Artspeak

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Output from a simple Artspeak program

Artspeak is a computer language conceived by Jacob T. Schwartz at New York University's Courant Institute of Mathematical Sciences. Until 2011, the only known compiler/interpreter was written for the CDC 6600, a mainframe computer. In order to program in Artspeak on the CDC 6600, one had to use punch cards and utilize batch processing.[1]

Artspeak was a specialized language that worked with a single-color graphical plotter to produce graphical output on a 10-inch by 10-inch sheet of paper. It used simple, English language-based statements to draw elemental shapes, including circles, points, text, and many types of curves (including lines).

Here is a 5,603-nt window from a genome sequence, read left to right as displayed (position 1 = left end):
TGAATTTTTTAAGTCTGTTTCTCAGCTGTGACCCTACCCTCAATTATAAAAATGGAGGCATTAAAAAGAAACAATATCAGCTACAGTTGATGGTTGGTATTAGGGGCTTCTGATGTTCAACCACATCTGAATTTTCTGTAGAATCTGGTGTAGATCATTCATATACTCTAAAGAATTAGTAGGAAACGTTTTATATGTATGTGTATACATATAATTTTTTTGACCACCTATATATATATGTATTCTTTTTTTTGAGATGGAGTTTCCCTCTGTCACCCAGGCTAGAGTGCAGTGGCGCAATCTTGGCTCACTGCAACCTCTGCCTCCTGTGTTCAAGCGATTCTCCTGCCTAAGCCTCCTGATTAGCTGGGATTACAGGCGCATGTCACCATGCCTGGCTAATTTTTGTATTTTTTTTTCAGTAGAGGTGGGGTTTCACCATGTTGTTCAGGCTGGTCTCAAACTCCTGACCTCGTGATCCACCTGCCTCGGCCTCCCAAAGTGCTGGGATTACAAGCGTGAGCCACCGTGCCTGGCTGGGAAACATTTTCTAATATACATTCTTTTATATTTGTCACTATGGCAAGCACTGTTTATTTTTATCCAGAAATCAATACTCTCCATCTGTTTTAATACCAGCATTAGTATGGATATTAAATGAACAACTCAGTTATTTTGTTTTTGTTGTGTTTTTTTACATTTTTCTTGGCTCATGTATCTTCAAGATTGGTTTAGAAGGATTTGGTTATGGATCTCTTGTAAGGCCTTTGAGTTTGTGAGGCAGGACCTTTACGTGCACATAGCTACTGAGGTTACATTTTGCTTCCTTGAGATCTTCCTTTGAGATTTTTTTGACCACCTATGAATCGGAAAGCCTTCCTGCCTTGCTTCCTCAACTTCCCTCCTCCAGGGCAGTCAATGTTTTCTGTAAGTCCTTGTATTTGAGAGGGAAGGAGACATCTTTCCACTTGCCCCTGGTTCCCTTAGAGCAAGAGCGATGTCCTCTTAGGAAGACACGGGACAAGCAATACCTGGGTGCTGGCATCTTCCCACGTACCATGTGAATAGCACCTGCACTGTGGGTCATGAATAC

In 2011, Ron Schnell (author of Dunnet) found an old draft manual for the language, and after discovering that the language ceased to exist, wrote it from scratch in Python.[2]

The new version of Artspeak outputs to a computer monitor, as opposed to a plotter, and allows local and server storage of Artspeak programs. There are other differences from the original Artspeak, all of which are detailed in the reference guide.

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